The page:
Immigrant Voters: A New Energized Political Force
November 04, 2008
Washington, DC – The following is a statement from Ali Noorani, Executive Director of the National Immigration Forum, a non-partisan pro-immigrant advocacy group in Washington, DC.
The excitement that has pushed Americans to register to vote in record numbers has also flourished within the immigrant community. Immigrant bashing and the failure of the broken immigration system have fueled immigrants’ desire to attain citizenship and make their voices heard. As a result, this election will witness massive voter turnout across immigrant communities. This newly awakened, and in many cases newly naturalized, voting force is powerful and focused.
Immigrants are not the only part of the electorate for whom the immigration debate has spurred participation in this election. Latinos—who often perceived the debate as anti-Latino—are predicted to turn out in record numbers. Experts predict that turnout could be 9.2 million, including 2.6 million who will be voting for their first time. First-time voters like Silvia Gonzales, a 20-year-old college student in New York who emigrated from Peru who said, “As an immigrant voter, this election is very important to me. It’s important to be able to have a say, because I know those who would want to vote, but cannot. I will be voting for the candidates who are best able to address immigrant concerns.”
The immigrant voter shares the same concerns as all American voters: the unraveling economy, the war on Iraq and access to healthcare. However, because of their personal connection with the immigrant experience, this group—who along with their children born in the U.S. since 1965 are considered “new American voters”—also views immigration as a threshold issue. That is, they will evaluate a candidate in part based on whether he or she treats immigrants with respect. According to a recent Pew Hispanic Center survey , 75% of Latino registered voters view the immigration issue as “important.” As these new American voters step into the voting booth on November 4, they will deliver a hard response to the hard liners who demonized immigrant communities for their own political gain.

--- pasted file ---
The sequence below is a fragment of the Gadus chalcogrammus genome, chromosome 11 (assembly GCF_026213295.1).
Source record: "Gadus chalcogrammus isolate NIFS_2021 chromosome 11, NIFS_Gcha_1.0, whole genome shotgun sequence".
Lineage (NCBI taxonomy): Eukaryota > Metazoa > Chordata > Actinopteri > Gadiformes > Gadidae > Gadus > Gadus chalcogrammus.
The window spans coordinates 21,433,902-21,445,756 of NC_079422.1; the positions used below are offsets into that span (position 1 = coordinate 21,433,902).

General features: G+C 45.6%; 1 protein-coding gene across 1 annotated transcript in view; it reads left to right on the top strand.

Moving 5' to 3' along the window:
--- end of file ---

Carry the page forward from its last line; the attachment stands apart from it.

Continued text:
Like the rest of first-time voters, new citizens are excited about exercising the power of their first ballot, including Maria Costelloe, a recently naturalized immigrant from Ireland who said, “Voting gives me the power to participate in the democratic process. This is my way of stating to my adopted country that I feel welcomed here and am grateful for the opportunities my new adopted country has given me."
The most fundamental part of political participation is the simple act of voting, and in this election thousands of new immigrant voters will exercise their right to choose candidates that respect their communities and are committed to push for a pragmatic, just and comprehensive approach to immigration reform.